LONDON — Thirty-year-old documents newly released by the British government reveal just how severely America’s decision to invade the Caribbean island of Grenada in 1983 tested the warm ties between Prime Minister Margaret Thatcher and President Ronald Reagan.While the two leaders had a strong and affectionate personal rapport, the British official papers reveal how little warning Mrs. Thatcher was given about the pending military invasion, a move that left the British irritated, bewildered and disappointed. They also show how Mr. Reagan justified the secrecy as a way to prevent leaks, and how the British later concluded that the invasion had in fact been planned long in advance. At one point during tense written exchanges, both leaders claimed, in defense of their opposing approaches to the unrest in Grenada, that lives were at stake....
SOURCE: Corey Robin's Blog
Corey Robin: If You’re Getting Lessons in Democracy from Margaret Thatcher, You’re Doing It Wrong
Corey Robin teaches political science at Brooklyn College and the CUNY Graduate Center.Here’s a photo of a letter Margaret Thatcher sent to Friedrich von Hayek on February 17, 1982, in which she draws a comparison between Britain and Pinochet’s Chile. I wrote about the letter in chapter 2 of The Reactionary Mind.It now turns out, according to Hayek scholar Bruce Caldwell, that there is no preceding letter from Hayek to Thatcher, as many of us had assumed. So we don’t know what exactly it was that Hayek said that elicited this response from Thatcher. Caldwell speculates, in an email to John Quiggin that I was copied on, that Thatcher may have been remarking here upon comments that Hayek might have made—about the need for Thatcher to abolish the “special privileges” of trade unions in Britain (as Pinochet had done in Chile)—at a dinner on February 2....
Margaret Thatcher and Jimmy Carter: Political BFFs?
by Lee P. Ruddin
Credit: Wiki Commons.Ronald Reagan and Margaret Thatcher are commonly portrayed in the media as close political and ideological allies. Both were conservatives who reinvigorated their parties and transformed politics in their respective countries, both took on the entrenched welfare state (Thatcher moreso than Reagan, but then the British welfare state was larger and more politically popular), and both were firm anti-communists.The "special relationship" between the United States and Great Britain never seemed more special when Reagan and Thatcher were in office. But it's worth remembering that Thatcher, who became prime minister in May 1979, nearly two years before Ronald Reagan was inaugurated as the fortieth president.
SOURCE: Time Magazine
Jon Meachem: Ronnie's Friend Maggie
Jon Meachem is the author of "Franklin and Winston: An Intimate Portrait of an Epic Friendship."The phrase, inevitably, is Winston Churchill's. Long an advocate of Anglo-American alliance, the wartime British Prime Minister often spoke of what he called the "ties of blood and history" between the two nations. For Churchill, a "special relationship" with the U.S. had been a matter not of choice or convenience but of life and death. Faced with Nazi Germany's blitzkrieg across Western Europe in 1940, the new Prime Minister had no doubt about which way salvation lay. No lover, Churchill later remarked, had ever studied the whims of his mistress as he did those of Franklin D. Roosevelt. It was "the New World, with all its power and might," Churchill declared in the wake of Dunkirk in 1940, that one day would come "to the rescue and the liberation of the Old."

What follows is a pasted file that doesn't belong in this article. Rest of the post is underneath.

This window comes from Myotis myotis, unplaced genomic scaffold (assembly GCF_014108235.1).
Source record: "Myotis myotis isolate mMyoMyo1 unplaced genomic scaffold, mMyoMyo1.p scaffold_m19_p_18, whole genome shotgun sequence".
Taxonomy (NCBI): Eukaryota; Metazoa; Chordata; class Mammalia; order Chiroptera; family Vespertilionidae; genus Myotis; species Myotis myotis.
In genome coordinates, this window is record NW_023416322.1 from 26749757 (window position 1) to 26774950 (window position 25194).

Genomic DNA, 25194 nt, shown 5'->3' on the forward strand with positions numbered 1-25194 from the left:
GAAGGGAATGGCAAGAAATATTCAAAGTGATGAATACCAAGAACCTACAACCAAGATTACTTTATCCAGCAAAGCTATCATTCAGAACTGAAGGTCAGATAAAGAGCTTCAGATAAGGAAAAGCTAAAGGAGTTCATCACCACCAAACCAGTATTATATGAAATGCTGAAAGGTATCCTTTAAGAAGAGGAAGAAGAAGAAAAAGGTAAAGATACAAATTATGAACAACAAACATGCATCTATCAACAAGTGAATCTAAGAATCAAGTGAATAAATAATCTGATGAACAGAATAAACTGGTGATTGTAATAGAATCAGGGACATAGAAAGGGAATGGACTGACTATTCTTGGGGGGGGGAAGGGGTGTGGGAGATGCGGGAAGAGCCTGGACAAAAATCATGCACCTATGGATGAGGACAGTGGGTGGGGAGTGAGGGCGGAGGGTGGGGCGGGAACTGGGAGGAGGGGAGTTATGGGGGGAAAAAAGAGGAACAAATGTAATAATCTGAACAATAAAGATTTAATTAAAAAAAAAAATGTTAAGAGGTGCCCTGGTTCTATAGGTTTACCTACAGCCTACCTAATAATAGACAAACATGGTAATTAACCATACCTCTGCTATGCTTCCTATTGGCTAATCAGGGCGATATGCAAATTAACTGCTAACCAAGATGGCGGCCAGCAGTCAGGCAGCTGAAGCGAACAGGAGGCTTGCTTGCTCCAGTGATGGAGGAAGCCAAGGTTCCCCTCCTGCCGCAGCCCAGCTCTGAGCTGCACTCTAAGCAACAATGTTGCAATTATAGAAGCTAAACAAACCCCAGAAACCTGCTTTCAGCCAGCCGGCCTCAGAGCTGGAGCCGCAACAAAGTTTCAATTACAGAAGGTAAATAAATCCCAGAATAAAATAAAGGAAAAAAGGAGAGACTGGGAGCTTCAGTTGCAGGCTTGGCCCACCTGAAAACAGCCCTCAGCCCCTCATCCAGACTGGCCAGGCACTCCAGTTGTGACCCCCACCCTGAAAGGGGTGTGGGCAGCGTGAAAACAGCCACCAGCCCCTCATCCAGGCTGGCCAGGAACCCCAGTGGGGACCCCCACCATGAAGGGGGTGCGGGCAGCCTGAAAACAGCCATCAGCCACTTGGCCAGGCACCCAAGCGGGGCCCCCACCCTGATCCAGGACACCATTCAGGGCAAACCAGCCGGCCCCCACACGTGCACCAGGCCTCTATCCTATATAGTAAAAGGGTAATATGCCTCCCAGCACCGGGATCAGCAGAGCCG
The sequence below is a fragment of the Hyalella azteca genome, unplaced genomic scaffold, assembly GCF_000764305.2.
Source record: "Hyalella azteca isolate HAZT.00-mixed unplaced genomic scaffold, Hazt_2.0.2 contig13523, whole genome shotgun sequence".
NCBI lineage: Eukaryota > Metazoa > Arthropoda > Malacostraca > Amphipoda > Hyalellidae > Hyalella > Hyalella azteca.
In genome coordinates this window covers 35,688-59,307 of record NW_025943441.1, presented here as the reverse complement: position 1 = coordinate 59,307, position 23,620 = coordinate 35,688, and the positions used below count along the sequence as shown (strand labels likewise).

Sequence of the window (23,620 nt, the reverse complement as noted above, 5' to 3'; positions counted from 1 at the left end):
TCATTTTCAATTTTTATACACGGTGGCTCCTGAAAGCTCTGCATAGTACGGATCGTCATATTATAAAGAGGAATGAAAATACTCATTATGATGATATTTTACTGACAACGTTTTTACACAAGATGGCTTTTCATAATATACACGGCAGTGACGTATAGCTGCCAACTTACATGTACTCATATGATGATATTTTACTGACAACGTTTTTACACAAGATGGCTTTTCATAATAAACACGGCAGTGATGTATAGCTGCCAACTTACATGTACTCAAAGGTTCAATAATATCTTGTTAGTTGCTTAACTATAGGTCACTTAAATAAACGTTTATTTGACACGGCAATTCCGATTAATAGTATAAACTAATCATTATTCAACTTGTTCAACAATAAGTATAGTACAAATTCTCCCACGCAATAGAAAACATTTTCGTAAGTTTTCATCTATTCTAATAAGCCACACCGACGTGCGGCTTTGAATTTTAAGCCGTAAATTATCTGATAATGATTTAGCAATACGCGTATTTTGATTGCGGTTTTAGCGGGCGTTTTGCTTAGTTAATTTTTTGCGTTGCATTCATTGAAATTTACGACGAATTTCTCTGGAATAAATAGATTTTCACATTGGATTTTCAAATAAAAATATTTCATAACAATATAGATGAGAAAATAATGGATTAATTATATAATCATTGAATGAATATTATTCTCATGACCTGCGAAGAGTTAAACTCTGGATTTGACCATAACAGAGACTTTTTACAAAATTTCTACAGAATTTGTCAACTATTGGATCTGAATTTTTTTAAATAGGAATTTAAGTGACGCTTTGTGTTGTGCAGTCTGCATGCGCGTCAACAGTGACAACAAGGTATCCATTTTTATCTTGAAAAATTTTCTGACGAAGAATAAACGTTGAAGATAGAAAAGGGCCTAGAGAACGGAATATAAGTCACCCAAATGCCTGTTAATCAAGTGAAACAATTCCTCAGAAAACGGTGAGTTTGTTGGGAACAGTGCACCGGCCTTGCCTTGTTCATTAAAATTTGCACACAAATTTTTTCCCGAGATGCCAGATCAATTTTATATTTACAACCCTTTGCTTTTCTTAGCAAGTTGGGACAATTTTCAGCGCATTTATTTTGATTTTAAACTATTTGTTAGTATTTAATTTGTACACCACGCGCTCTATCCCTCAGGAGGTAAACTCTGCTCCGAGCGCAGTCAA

SOURCE: Guardian (UK)
Ken Livingstone: Throw Out the Myths about Margaret Thatcher
Ken Livingstone is a former mayor of London.It is a truism that history is written by the victors. As Margaret Thatcher's economic policies were continued after she left office, culminating in economic catastrophe in 2008, it is necessary to throw out the myths peddled about her. The first is that she was popular. The second is that she delivered economic success.Unlike previous governments, Thatcher's never commanded anything close to a majority in a general election. The Tories' biggest share of the vote under her was less than 44% in 1979, after which her vote fell. The false assertions about her popularity are used to insist that Labour can only succeed by carrying out Tory policies. But this is untrue.The reason for the parliamentary landslide in 1983 was not Thatcher's popularity – her share of the vote fell to 42% – but the loss of votes to the defectors of the SDP and their alliance with the Liberals. Labour's voters did not defect to the Tories, whose long-term decline continued under Thatcher....
Juliet Lapidos: Thatcher -- The G.O.P.’s Favorite Foreigner
Juliet Lapidos is a staff editor with the NYT editorial board.Margaret Thatcher, who died Monday morning at 87, was American conservatives’ favorite foreigner.
Bill Keller: Maggie and Gorby
Bill Keller is an Op-Ed columnist for The New York Times. Prior to this role he was the executive editor of The Times, a role he held since 2003.
Thatcher Funeral Draws Dignitaries and Complaints
LONDON — A horse-drawn gun carriage bore the coffin of Margaret Thatcher to St. Paul’s Cathedral on Wednesday for a ceremonial funeral that divided British opinion, much as the former prime minister known as the Iron Lady stirred deep and conflicting emotions during her lifetime and, in death, triggered an equally passionate debate over her legacy.With hymns and prayers and biblical readings, dignitaries from around the world and from Britain’s political elite gathered in the cathedral for a service regarded as austere and devout reflecting her Methodist upbringing as bells pealed over the city and a gun salute boomed from the Tower of London.Some 700 military personnel from three services — the Army, Royal Navy and Royal Air Force — lined the streets, including guards in scarlet tunics and distinctive black bearskin hats on the 24 cathedral steps as the gun carriage processed along Fleet Street and Ludgate Hill from the church of St. Clement Danes in a closely scripted display of ceremonial precision honed over centuries....